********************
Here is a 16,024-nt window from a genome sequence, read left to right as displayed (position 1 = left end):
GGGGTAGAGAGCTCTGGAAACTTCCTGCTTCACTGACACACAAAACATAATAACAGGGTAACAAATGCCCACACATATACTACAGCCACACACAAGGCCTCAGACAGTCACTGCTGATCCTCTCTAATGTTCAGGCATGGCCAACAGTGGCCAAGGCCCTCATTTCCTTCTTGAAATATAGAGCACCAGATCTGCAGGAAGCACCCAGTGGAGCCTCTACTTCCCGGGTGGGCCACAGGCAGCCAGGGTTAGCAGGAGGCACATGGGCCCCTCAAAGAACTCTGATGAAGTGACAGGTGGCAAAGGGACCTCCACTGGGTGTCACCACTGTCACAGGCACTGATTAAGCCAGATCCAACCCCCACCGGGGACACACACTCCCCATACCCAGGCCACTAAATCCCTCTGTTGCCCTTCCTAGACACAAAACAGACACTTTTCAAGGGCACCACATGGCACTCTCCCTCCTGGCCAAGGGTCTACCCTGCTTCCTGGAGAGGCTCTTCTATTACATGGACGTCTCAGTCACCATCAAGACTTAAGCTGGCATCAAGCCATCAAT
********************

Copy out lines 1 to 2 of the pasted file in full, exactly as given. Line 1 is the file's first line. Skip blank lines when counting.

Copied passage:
Here is a 16,024-nt window from a genome sequence, read left to right as displayed (position 1 = left end):
GGGGTAGAGAGCTCTGGAAACTTCCTGCTTCACTGACACACAAAACATAATAACAGGGTAACAAATGCCCACACATATACTACAGCCACACACAAGGCCTCAGACAGTCACTGCTGATCCTCTCTAATGTTCAGGCATGGCCAACAGTGGCCAAGGCCCTCATTTCCTTCTTGAAATATAGAGCACCAGATCTGCAGGAAGCACCCAGTGGAGCCTCTACTTCCCGGGTGGGCCACAGGCAGCCAGGGTTAGCAGGAGGCACATGGGCCCCTCAAAGAACTCTGATGAAGTGACAGGTGGCAAAGGGACCTCCACTGGGTGTCACCACTGTCACAGGCACTGATTAAGCCAGATCCAACCCCCACCGGGGACACACACTCCCCATACCCAGGCCACTAAATCCCTCTGTTGCCCTTCCTAGACACAAAACAGACACTTTTCAAGGGCACCACATGGCACTCTCCCTCCTGGCCAAGGGTCTACCCTGCTTCCTGGAGAGGCTCTTCTATTACATGGACGTCTCAGTCACCATCAAGACTTAAGCTGGCATCAAGCCATCAAT